Detailed car park design flaws

There are a number of flaws in the design of the proposed car park that make it not fit for purpose. The table below consolidates our concerns which have been entered in the planning system.

Issue Comments
Parking spaces are too small

  • The spaces are smaller than the NNDC recommended car park space size
  • why hasn’t this design taken into account the council’s own standard?
Take a look at the scale plan of the car park and the way car images are placed in the spaces. It would not be possible to open the doors if two cars park side by side.The results will be:

  • bad parking, such as across spaces;
  • risk of car damage from cars manoeuvring close to other cars;
  • risk of car damage from knocked doors;
  • drivers will park elsewhere
No pedestrian routes

  • NNDC policy is that pedestrian routes should be clearly defined and not restricted by vehicular movement requirements, but there are no separate pedestrian routes in the proposal
  • why hasn’t this design taken into account the council’s own standard?
After parking a car the passengers and their bits and bobs need to alight and move from
the car park. As a beach car park in summer this will include lots of children and lots of bits and bobs. In the summer there will be cars constantly moving round the car park looking for spaces. The result will be:

  • risk to children waiting for their family to be ready to move on
  • conflict between pedestrians, wheelchairs and cars with a risk of injury
  • drivers, especially with children and pushchairs/strollers will park elsewhere to minimise risk
No pedestrian access to Overstrand Road

  • the only justification for the car park is to improve the vitality and viability of the east end of Cromer
  • if this really is the justification why hasn’t this been given priority?
The only pedestrian exit from the car park is at the north-west corner into the Park, from where pedestrians will walk through the Park and into town missing the east end of the town.

  • The design is not fit to match this justification.
Pedestrian access to Park

  • exit from the car park is via a small opening at the north west corner, much too small to cater for the expected flow of pedestrians, wheelchairs and cycles.
Take a look at the scale plan of the car park and look at the only pedestrian exit and ask why no-one has thought about how to accommodate the flow of pedestrians to and from the car park.

A narrow exit such as proposed would cause pedestrian, wheelchair, pushchairs to ‘tail back’ into the car park causing further unnecessary risk to pedestrians.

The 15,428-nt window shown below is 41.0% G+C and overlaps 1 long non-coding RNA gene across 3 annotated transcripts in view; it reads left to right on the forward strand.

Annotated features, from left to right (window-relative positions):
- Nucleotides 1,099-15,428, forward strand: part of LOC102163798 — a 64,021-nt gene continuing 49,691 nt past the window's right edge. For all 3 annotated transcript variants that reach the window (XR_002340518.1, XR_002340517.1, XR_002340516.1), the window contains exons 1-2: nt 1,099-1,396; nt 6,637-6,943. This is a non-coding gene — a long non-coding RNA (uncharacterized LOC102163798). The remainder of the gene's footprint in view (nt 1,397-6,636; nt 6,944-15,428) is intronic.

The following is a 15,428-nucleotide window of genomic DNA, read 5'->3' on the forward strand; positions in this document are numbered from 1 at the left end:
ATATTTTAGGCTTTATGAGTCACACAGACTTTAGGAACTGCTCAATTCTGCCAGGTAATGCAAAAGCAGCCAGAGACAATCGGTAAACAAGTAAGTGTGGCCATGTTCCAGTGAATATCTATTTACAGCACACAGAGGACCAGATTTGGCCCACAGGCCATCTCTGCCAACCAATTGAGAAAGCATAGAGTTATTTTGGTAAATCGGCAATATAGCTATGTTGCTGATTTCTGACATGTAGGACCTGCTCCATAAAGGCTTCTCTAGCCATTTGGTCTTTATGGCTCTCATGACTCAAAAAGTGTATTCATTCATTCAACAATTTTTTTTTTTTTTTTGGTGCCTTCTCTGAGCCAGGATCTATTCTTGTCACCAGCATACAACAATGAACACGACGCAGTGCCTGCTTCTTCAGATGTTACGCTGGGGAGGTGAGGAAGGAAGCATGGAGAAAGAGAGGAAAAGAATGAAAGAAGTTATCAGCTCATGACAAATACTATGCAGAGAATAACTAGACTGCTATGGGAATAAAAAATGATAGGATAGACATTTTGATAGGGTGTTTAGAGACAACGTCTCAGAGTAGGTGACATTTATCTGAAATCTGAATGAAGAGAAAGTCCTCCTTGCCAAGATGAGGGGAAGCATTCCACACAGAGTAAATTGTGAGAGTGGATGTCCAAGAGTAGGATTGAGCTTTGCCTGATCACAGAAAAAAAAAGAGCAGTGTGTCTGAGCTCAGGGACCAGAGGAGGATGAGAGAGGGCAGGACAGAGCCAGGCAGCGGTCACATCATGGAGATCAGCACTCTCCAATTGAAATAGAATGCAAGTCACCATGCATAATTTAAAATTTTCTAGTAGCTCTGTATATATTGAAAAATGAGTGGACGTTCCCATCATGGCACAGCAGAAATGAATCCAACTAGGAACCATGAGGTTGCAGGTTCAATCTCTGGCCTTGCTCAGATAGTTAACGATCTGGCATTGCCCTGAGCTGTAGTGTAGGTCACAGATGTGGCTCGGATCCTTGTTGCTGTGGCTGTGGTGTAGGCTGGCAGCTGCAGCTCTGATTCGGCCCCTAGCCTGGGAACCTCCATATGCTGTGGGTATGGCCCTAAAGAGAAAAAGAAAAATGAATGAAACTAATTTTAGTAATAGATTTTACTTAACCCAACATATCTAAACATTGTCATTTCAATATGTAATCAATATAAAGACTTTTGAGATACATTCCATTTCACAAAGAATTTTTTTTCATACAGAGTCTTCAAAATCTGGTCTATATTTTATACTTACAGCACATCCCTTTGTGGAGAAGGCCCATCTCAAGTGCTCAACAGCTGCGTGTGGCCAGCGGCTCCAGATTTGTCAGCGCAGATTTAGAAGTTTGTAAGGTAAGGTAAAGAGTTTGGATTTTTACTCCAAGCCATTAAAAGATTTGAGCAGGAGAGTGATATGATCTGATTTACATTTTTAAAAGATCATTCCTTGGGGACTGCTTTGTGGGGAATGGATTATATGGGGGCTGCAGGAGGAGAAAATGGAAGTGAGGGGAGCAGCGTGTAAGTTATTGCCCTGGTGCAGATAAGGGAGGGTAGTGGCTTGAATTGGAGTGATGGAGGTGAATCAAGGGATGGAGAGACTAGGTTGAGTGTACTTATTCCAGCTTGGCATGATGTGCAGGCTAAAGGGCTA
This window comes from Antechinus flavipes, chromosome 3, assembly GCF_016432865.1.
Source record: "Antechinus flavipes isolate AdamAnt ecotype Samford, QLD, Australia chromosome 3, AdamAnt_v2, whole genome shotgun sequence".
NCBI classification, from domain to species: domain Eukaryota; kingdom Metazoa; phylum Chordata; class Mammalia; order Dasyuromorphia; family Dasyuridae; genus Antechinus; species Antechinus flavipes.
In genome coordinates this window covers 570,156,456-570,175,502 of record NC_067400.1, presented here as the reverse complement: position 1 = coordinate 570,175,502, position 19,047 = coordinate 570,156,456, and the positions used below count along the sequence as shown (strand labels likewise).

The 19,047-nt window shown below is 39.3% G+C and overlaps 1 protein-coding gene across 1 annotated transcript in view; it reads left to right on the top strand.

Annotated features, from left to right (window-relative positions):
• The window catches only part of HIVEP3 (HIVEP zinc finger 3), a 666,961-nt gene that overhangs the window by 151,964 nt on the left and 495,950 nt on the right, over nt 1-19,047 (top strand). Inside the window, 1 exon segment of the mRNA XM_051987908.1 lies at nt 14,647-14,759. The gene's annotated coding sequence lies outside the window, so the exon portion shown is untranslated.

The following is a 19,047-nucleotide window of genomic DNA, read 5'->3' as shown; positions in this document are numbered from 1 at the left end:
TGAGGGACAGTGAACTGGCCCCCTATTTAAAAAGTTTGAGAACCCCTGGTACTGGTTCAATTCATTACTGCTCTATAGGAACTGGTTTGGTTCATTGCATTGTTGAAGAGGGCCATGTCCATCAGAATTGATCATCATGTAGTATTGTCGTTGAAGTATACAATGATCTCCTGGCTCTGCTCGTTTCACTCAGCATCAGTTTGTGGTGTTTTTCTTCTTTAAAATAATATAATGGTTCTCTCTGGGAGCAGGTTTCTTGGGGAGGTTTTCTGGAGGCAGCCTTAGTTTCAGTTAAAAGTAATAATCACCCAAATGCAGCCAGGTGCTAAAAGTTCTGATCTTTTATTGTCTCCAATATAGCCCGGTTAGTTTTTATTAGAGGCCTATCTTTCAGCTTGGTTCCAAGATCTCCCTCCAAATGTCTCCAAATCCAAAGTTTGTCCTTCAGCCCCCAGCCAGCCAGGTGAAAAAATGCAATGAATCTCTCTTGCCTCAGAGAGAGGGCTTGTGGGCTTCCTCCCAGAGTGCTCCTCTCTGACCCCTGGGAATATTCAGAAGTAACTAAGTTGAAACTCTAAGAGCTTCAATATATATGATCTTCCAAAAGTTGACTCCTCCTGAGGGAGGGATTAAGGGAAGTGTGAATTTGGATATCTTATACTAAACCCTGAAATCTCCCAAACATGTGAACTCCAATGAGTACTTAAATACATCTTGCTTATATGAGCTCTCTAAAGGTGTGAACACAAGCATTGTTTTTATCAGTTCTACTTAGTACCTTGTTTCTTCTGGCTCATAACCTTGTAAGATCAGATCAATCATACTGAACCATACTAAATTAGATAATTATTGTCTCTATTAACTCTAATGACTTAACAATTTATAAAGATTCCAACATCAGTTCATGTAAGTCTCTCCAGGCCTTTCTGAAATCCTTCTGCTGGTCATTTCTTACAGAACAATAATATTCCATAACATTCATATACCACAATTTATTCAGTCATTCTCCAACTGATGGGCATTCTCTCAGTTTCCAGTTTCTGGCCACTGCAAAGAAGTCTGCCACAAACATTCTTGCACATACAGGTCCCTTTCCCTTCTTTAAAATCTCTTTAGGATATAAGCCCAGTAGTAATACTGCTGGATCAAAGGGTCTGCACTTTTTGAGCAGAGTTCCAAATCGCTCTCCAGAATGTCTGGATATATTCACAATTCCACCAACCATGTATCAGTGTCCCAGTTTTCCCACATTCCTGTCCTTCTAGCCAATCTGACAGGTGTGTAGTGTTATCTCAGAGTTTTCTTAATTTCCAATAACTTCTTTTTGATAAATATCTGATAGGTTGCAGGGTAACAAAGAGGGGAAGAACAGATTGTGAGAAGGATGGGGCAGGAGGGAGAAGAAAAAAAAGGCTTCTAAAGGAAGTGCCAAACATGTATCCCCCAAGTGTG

Car Park entrance

  • a new entrance from Overstrand Road is proposed
Take a look at the scale plan of the car park and look at where the entrance to the car park is, just to the west of the exit lane; without clear signage (not just a bodpave insert) drivers could easily enter on the exit lane causing holdups.
Whilst the ‘sweep analysis’ shows cars entering from the east and leaving to the west (which they can’t do on the current road system), there is no sweep analysis for car circulating, and the plan suggests this could be difficult
Bodpave surface

  • Bodpave is a reinforced plastic grid that can be infilled with gravel to provide a durable surface


Bodpave as installed in the NNDC Overflow car park

Bodpave as installed in the NNDC Overflow car park

Take a look at the NNDC overflow car park, behind the Police Station on Holt Road in Cromer, which was made with this system and is currently unusable because it is coming apart.Whilst Bodpave can be successfully used in parking bays, on traffic routes where vehicles turn sharply (as in a car park) it can be problematic (as is seen from the NNDC overflow car park).

The gravel surface isn’t really suited for a conservation heritage site where a more
formal look is more appropriate.

The gravel surface isn’t ideal for wheel chair use.

Bodpave signage

  • limited space in the car park will result in on ground signage using plastic inserts
Take a look at the NNDC overflow carpark, behind the Police Station on Holt Road in Cromer, which was made with this system and see if you can see the plastic inserts that mark out the spaces and think about how significant direction arrows will be.

The design of the car park is such that there is not space for other signs so the only way drivers will know there is a one way system is through the plastic inserts.

Other signage / street furniture

  • there is nothing in the design to indicate where signs and bins will be
There will be a need for other signs in the car park, such as to indicate to pedestrians how to get out of the park, where the pay meters are, and where the cycle park is. Additional furniture such as waste bins are proposed for the planted areas, ie behind where the cars will be parked so impossible to use
Pay meters

  • the pay meters are planned to be at the end of the planted area in the middle of the car park
The pay meters will be placed opposite the entry point to the car park where pedestrians waiting to pay will be most at risk
No motorcycle spaces

  • NNDC standards state: Parking for motorcycles, mopeds and scooters should be provided in all new non-residential developments at a rate of 1 space per 20 car parking spaces with a minimum of one space
  • why hasn’t this design taken into account the council’s own standard?
Entrance 6ft barrier

  • to stop commercial vehicle and camper vans a height restrictive barrier is to be installed across the entrance
The barrier will be a heritage design, spanning about 6 metres, about 8 feet from the ground (ideal height for people to swing from)